"Months after the initial carcasses were discovered, there is still no answer as to why that many elephants are dead", Kat wrote in a blog post, criticising Botswana's government for being slow to protect the animals that are vitally important to the country's tourism - its second largest industry.
The tusks of the elephants have not been removed by poachers.
Dr McCann, of the UK-based charity National Park Rescue, told the BBC local conservationists first alerted the government in early May, after they undertook a flight over the delta.
Either way, without knowing the source, it is impossible to rule out the possibility of a disease crossing into the human population - especially if the cause is in either the water sources or the soil.More news: Launch of NASA Mars rover delayed again, 2 weeks left to fly
Poison has not been ruled out, according to the NPR, though it could also be disease or a naturally occurring toxin.
More than 350 elephants have been found dead in the north of Bostwana in a mysterious mass death.
More than 350 elephants have mysteriously died in the Okavango Delta since May.
Dr McCann added: 'If you look at the carcasses, some of them have fallen straight on their face, indicating they died very quickly.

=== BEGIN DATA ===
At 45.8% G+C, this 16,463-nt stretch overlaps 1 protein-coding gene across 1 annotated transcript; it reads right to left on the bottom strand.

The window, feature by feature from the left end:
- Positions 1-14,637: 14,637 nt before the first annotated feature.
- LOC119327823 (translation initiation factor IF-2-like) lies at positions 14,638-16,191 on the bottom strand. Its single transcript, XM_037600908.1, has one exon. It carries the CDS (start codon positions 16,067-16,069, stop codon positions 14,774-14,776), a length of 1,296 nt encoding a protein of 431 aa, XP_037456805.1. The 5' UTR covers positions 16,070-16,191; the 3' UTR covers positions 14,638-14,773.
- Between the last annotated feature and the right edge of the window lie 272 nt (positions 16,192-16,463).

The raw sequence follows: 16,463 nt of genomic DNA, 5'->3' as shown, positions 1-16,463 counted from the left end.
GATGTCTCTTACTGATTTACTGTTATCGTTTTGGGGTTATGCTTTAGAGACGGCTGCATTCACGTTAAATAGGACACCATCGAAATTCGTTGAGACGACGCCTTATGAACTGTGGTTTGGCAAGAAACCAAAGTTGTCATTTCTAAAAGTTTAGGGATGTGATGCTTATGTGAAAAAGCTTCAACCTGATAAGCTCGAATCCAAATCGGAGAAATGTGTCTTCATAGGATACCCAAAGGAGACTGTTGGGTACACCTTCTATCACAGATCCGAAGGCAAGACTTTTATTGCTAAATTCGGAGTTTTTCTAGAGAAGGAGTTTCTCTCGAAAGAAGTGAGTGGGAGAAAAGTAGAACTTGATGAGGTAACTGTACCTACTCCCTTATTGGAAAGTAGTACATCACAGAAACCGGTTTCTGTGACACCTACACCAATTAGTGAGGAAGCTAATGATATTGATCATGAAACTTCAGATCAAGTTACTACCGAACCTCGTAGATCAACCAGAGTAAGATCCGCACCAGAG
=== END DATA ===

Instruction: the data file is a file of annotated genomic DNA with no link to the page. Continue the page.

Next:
Scientists are describing the event as a "conservation disaster", with the cause of death still unknown.More news: Bubba Wallace: Nascar president said it was right to fear hate crime
"Unless the government starts to cooperate with NGOs with the resources and capacity to deal with the emergency, elephants will continue to die". The deteriorating health of the living elephants in the region suggests the number of fatalities will increase in the coming weeks. This variation has made it hard for officials to identify the toxin that could be causing these deaths.
Dr Cyril Taolo, acting director for Botswana's department of wildlife and national parks, told the Guardian they had so far confirmed at least 280 elephants had died, and were in the process of confirming the rest. Without proper testing, the cause cannot be identified, and Covid-19 restrictions could mean results will take a couple of weeks.
Between 2007 and 2015 the total population of savannah elephants decreased by 30 per cent.
The Okavango Delta, where the carcasses were found, is home to around 10% of the country's elephants, McCann said.More news: Italy seizes 14 tons of amphetamines, said to be ISIS made